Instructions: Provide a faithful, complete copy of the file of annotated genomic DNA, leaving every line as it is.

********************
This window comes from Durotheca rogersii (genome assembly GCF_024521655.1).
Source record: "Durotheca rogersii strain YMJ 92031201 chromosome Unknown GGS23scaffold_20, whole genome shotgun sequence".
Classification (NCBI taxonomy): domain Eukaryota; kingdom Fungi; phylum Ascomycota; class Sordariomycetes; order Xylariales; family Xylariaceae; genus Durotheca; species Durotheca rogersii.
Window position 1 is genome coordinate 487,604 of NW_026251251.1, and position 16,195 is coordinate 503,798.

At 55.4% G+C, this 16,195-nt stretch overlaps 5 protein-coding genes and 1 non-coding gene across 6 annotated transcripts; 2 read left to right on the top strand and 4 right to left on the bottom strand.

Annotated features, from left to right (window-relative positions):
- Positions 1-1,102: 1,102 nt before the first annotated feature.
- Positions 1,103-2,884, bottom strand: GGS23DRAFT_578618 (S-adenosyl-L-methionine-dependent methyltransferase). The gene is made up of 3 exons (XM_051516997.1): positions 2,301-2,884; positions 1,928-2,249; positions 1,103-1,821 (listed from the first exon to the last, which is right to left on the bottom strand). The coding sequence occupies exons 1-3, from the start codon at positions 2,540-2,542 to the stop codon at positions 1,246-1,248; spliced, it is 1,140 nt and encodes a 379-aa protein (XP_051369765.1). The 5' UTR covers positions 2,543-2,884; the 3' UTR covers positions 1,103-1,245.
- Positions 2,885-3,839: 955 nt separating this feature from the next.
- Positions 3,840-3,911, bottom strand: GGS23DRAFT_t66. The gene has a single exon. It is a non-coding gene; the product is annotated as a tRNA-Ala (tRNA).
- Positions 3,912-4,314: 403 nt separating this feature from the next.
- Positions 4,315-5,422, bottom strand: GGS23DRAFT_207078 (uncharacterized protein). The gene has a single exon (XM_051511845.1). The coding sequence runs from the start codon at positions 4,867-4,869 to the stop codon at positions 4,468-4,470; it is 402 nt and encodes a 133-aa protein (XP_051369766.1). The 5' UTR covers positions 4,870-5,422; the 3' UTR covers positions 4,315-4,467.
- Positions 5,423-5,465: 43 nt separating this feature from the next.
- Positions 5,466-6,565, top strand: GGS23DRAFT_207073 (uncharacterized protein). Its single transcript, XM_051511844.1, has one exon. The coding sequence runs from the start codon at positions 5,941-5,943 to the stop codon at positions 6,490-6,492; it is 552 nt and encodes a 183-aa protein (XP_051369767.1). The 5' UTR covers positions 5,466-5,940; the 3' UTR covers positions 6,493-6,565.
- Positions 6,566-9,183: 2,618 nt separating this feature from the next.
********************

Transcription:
This window comes from Durotheca rogersii (genome assembly GCF_024521655.1).
Source record: "Durotheca rogersii strain YMJ 92031201 chromosome Unknown GGS23scaffold_20, whole genome shotgun sequence".
Classification (NCBI taxonomy): domain Eukaryota; kingdom Fungi; phylum Ascomycota; class Sordariomycetes; order Xylariales; family Xylariaceae; genus Durotheca; species Durotheca rogersii.
Window position 1 is genome coordinate 487,604 of NW_026251251.1, and position 16,195 is coordinate 503,798.

At 55.4% G+C, this 16,195-nt stretch overlaps 5 protein-coding genes and 1 non-coding gene across 6 annotated transcripts; 2 read left to right on the top strand and 4 right to left on the bottom strand.

Annotated features, from left to right (window-relative positions):
- Positions 1-1,102: 1,102 nt before the first annotated feature.
- Positions 1,103-2,884, bottom strand: GGS23DRAFT_578618 (S-adenosyl-L-methionine-dependent methyltransferase). The gene is made up of 3 exons (XM_051516997.1): positions 2,301-2,884; positions 1,928-2,249; positions 1,103-1,821 (listed from the first exon to the last, which is right to left on the bottom strand). The coding sequence occupies exons 1-3, from the start codon at positions 2,540-2,542 to the stop codon at positions 1,246-1,248; spliced, it is 1,140 nt and encodes a 379-aa protein (XP_051369765.1). The 5' UTR covers positions 2,543-2,884; the 3' UTR covers positions 1,103-1,245.
- Positions 2,885-3,839: 955 nt separating this feature from the next.
- Positions 3,840-3,911, bottom strand: GGS23DRAFT_t66. The gene has a single exon. It is a non-coding gene; the product is annotated as a tRNA-Ala (tRNA).
- Positions 3,912-4,314: 403 nt separating this feature from the next.
- Positions 4,315-5,422, bottom strand: GGS23DRAFT_207078 (uncharacterized protein). The gene has a single exon (XM_051511845.1). The coding sequence runs from the start codon at positions 4,867-4,869 to the stop codon at positions 4,468-4,470; it is 402 nt and encodes a 133-aa protein (XP_051369766.1). The 5' UTR covers positions 4,870-5,422; the 3' UTR covers positions 4,315-4,467.
- Positions 5,423-5,465: 43 nt separating this feature from the next.
- Positions 5,466-6,565, top strand: GGS23DRAFT_207073 (uncharacterized protein). Its single transcript, XM_051511844.1, has one exon. The coding sequence runs from the start codon at positions 5,941-5,943 to the stop codon at positions 6,490-6,492; it is 552 nt and encodes a 183-aa protein (XP_051369767.1). The 5' UTR covers positions 5,466-5,940; the 3' UTR covers positions 6,493-6,565.
- Positions 6,566-9,183: 2,618 nt separating this feature from the next.